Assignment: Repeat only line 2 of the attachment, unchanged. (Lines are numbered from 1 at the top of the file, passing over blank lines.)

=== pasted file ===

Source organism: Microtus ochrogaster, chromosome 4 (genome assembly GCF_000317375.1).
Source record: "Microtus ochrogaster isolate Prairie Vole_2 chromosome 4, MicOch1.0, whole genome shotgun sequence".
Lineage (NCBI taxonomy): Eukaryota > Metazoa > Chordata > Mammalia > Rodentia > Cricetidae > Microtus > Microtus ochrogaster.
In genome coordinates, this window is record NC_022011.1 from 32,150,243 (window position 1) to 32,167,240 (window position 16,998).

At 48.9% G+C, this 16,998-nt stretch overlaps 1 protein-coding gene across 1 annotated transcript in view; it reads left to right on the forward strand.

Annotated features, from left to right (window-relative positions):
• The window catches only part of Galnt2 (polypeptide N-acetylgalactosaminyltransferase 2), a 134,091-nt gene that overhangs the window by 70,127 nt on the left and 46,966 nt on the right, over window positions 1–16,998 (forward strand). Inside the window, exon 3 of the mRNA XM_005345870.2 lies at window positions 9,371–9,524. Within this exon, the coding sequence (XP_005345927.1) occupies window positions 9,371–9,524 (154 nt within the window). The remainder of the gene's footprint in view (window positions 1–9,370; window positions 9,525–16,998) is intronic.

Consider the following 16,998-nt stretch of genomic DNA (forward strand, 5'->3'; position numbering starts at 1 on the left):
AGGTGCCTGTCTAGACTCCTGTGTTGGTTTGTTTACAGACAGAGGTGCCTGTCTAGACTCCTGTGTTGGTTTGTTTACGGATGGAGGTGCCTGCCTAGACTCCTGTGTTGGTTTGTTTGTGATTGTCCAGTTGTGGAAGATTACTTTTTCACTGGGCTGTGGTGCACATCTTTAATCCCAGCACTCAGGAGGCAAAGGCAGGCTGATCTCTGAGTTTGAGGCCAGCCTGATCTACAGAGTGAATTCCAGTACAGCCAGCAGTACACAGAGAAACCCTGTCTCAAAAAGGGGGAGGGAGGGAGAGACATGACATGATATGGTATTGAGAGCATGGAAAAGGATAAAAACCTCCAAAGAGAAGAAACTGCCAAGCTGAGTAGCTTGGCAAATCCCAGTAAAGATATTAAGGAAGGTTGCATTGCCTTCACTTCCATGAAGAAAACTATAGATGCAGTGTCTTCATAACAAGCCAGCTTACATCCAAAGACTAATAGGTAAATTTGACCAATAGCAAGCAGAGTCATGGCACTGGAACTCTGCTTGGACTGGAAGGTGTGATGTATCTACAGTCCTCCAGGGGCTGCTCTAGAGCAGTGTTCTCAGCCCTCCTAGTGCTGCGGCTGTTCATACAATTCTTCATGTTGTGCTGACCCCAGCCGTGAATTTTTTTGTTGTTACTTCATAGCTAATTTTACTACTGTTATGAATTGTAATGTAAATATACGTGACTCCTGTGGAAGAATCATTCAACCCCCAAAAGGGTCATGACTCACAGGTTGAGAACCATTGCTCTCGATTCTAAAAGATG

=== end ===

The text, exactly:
Source record: "Microtus ochrogaster isolate Prairie Vole_2 chromosome 4, MicOch1.0, whole genome shotgun sequence".